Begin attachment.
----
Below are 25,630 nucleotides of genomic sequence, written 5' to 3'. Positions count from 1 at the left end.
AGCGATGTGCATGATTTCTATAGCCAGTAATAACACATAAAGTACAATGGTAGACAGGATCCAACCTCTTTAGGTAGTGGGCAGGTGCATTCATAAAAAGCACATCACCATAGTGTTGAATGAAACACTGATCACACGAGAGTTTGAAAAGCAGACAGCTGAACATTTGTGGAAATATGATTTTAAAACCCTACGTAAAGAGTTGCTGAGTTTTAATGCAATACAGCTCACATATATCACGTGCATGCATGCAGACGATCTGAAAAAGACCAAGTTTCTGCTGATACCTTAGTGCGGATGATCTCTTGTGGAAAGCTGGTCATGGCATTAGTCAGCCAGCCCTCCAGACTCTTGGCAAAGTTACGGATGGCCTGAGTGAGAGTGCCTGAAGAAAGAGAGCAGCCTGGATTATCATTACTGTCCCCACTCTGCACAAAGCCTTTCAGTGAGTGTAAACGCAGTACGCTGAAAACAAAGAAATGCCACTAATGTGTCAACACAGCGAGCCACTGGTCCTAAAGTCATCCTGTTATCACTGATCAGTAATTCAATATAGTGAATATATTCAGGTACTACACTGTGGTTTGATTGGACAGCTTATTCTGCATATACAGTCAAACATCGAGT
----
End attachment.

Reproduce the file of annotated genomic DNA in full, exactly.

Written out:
Below are 25,630 nucleotides of genomic sequence, written 5' to 3'. Positions count from 1 at the left end.
AGCGATGTGCATGATTTCTATAGCCAGTAATAACACATAAAGTACAATGGTAGACAGGATCCAACCTCTTTAGGTAGTGGGCAGGTGCATTCATAAAAAGCACATCACCATAGTGTTGAATGAAACACTGATCACACGAGAGTTTGAAAAGCAGACAGCTGAACATTTGTGGAAATATGATTTTAAAACCCTACGTAAAGAGTTGCTGAGTTTTAATGCAATACAGCTCACATATATCACGTGCATGCATGCAGACGATCTGAAAAAGACCAAGTTTCTGCTGATACCTTAGTGCGGATGATCTCTTGTGGAAAGCTGGTCATGGCATTAGTCAGCCAGCCCTCCAGACTCTTGGCAAAGTTACGGATGGCCTGAGTGAGAGTGCCTGAAGAAAGAGAGCAGCCTGGATTATCATTACTGTCCCCACTCTGCACAAAGCCTTTCAGTGAGTGTAAACGCAGTACGCTGAAAACAAAGAAATGCCACTAATGTGTCAACACAGCGAGCCACTGGTCCTAAAGTCATCCTGTTATCACTGATCAGTAATTCAATATAGTGAATATATTCAGGTACTACACTGTGGTTTGATTGGACAGCTTATTCTGCATATACAGTCAAACATCGAGT